Twelfth Sunday After Pentecost

Twelfth Sunday After Pentecost

Wicker Park Lutheran Church

Vicar Bethany Ulrich

August 23, 2020

“Who do YOU say I am?” This is the question that comes to us today in the gospel. A question just as relevant today as it was the first time it was spoken.

If you are like me, you probably first think of the Sunday school answer: “Jesus!” Because that’s the answer to everything, right? Then, you may think about who the CHURCH has said Jesus is over the years- sometimes a tame carpenter from the Middle East, sometimes a radical rebel-rouser challenging an empire.  You may also think about how Jesus has impacted YOUR faith and the way you live over the years….

“Who do you say I am?”  It isn’t an easy question now, and it wasn’t easy for the disciples either.

When Jesus first posed this question to his disciples, they were in Caesara Phillipi. Remember, the gospel of Matthew was written almost 50-60 years after Jesus’ death, after the Jewish temple would have been decimated in 70BC. To give this scene a deep connection with Matthew’s intended audience, Matthew’s author puts this conversation among a familiar backdrop- at a place where the listeners would have associated with the Romans destroying the Jewish temple because Roman soldiers went THERE, to Caesara Phillipi to celebrate after they had decimated the most sacred place to their faith community- that is the temple- the very place where God physically and literally resided.[1]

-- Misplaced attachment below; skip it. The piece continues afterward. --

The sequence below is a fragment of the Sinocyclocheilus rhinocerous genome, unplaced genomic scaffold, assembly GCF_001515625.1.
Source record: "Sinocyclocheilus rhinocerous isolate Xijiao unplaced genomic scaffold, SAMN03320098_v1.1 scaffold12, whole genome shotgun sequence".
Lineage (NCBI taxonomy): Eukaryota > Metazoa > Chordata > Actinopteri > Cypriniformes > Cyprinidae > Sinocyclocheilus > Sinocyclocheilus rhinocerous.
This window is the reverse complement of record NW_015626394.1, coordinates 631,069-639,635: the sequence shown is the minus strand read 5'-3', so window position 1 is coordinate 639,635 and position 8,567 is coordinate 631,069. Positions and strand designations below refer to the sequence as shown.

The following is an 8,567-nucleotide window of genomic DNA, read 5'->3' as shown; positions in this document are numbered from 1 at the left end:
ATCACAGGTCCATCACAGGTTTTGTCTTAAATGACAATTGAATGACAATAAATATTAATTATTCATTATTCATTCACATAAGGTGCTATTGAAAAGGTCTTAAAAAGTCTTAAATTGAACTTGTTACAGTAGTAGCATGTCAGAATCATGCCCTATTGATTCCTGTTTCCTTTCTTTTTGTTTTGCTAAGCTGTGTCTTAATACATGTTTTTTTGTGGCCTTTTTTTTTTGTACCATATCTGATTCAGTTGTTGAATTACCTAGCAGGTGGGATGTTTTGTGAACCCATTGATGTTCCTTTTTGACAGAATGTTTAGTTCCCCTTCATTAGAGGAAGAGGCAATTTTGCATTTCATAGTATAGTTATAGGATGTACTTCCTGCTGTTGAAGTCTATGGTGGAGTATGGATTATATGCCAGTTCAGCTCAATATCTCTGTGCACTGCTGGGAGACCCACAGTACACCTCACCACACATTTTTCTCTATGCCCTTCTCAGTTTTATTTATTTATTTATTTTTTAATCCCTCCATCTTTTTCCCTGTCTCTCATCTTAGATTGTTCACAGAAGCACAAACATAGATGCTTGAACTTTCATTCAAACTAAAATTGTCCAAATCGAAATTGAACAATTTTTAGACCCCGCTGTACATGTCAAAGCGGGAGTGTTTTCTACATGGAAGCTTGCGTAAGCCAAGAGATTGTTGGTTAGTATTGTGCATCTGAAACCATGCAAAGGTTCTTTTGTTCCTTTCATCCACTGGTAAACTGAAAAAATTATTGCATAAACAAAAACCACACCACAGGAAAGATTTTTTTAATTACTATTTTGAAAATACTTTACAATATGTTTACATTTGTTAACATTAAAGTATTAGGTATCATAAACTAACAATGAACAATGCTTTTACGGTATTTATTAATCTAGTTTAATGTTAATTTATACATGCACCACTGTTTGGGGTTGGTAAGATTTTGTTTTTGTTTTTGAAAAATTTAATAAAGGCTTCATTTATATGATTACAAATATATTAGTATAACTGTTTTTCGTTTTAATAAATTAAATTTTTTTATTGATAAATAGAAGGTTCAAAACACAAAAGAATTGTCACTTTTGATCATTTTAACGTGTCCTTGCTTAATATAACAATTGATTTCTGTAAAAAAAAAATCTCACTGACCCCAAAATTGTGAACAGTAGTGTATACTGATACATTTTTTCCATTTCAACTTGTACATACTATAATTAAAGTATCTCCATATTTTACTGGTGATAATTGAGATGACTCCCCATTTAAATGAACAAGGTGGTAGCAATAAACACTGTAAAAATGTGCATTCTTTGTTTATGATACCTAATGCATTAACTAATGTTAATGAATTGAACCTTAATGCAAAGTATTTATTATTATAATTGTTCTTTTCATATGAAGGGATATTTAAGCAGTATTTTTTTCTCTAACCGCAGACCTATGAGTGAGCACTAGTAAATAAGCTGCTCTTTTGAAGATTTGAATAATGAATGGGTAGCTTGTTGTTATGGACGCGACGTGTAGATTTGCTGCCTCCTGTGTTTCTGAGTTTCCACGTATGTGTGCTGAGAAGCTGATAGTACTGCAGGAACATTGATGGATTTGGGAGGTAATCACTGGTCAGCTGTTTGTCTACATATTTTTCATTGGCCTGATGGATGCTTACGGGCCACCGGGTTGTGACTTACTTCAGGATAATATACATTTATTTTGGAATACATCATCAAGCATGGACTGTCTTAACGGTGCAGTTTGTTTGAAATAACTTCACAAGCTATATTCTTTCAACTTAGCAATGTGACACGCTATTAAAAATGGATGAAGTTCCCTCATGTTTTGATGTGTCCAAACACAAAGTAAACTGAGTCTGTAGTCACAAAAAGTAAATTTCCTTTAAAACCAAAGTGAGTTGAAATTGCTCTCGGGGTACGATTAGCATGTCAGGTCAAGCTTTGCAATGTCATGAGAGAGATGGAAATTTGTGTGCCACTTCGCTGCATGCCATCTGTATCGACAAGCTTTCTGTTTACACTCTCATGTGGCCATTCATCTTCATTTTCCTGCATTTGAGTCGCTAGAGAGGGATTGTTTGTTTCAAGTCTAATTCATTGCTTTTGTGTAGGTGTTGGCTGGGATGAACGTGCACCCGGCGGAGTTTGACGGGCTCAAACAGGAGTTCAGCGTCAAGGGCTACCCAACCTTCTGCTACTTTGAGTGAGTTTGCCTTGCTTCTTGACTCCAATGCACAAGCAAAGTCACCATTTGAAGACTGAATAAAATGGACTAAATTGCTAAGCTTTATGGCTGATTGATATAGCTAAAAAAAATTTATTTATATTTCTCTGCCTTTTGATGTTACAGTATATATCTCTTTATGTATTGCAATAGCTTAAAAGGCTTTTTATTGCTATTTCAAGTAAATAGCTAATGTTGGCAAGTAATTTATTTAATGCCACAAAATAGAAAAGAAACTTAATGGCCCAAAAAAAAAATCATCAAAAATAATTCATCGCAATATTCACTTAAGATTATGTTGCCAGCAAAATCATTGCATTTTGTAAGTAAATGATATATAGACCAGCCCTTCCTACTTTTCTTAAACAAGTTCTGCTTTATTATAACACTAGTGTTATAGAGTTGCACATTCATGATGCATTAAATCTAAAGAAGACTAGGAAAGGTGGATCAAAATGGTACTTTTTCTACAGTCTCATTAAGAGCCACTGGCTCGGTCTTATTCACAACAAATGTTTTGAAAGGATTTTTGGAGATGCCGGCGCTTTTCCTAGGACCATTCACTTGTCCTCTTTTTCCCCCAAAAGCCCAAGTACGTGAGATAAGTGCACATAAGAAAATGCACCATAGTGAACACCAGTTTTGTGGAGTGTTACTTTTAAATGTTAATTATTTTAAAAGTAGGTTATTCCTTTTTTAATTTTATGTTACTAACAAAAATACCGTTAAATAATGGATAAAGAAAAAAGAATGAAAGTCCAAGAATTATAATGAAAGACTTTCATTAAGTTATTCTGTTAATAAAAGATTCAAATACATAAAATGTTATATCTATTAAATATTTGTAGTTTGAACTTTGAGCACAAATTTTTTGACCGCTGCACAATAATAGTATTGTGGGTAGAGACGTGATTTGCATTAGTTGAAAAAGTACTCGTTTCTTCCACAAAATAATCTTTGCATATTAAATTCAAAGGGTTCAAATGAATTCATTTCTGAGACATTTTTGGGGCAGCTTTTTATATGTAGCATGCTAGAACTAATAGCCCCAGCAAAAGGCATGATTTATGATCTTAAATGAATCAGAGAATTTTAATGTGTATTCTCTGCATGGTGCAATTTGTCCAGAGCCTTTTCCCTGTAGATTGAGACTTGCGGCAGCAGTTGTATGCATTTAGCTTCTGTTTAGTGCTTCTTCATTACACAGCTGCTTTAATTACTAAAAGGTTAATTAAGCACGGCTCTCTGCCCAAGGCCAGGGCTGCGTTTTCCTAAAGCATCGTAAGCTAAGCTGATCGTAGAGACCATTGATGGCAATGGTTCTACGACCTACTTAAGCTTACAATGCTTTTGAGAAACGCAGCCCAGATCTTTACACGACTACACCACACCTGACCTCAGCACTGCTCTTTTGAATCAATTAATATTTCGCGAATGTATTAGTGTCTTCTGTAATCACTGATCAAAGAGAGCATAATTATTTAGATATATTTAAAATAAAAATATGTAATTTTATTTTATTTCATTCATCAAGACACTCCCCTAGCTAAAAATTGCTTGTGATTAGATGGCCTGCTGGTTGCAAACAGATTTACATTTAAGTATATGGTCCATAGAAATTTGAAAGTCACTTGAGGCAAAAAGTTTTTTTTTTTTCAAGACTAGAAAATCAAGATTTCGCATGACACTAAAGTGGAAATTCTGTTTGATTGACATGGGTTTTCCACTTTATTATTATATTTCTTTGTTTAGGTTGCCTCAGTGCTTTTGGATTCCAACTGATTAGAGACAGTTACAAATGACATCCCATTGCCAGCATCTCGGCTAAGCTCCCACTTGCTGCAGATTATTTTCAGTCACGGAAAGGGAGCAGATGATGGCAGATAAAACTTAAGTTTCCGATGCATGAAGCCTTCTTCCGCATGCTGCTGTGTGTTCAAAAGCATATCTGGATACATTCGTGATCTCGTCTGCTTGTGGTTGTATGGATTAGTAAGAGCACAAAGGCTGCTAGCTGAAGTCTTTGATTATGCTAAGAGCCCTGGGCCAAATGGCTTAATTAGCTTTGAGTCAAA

And it is there, where, according to Matthew, Jesus challenges his disciples with the question of who he is. The early church would be challenged- knowing how the temple had been destroyed and the cruel pleasure was taken in that by the roman soldiers- what does the person of Jesus, the identity of Jesus- have to say to them in the midst of that violence, and all the chaos and trauma that came with that?

The church today too, stands at a place where nothing is as it was. While our actual buildings have not been destroyed- our faith communities look totally different than they did just five months ago. No more large gatherings, no SINGING together, no taking communion in-person together. It seems that so much of what defined us as a community is gone.  As vicar in a new church, I especially feel the absence of these things. This is my fourth week coming to worship in an almost empty sanctuary- 2nd week of preaching in an almost empty sanctuary.

Not only do our faith communities look different- but this nation and this country are facing great upheavals. With the recent murders of Ahmaud Arbery, George Floyd, Breonna Taylor, and many others- this nation is trying to respond to the systemic injustice and racism built over generations that still allows innocent black and brown individuals to be killed so easily.   Depending on how churches act (or don’t act), the world will see our answer to the question- who do we say and believe Jesus is?

When Jesus first asked this question, It was Simon Peter finally musters up the courage to respond, “You are the Messiah, the Son of the Living God.” With these words- he confesses that Jesus is God, and he proclaims that GOD LIVES. When you think about the PLACE where this is all taking place- you realize just how radical of a statement it is.

Even though the temple, God’s HOME, has been destroyed and even though their faith has been horribly shaken, the first listeners of this gospel would have heard in Peter’s confession, that God is ALIVE. And ACTIVE.   The community that Matthew writes to would have heard:  God is STILL present amidst the violence, the destruction, and the complete upheaval of faith and life as they knew it.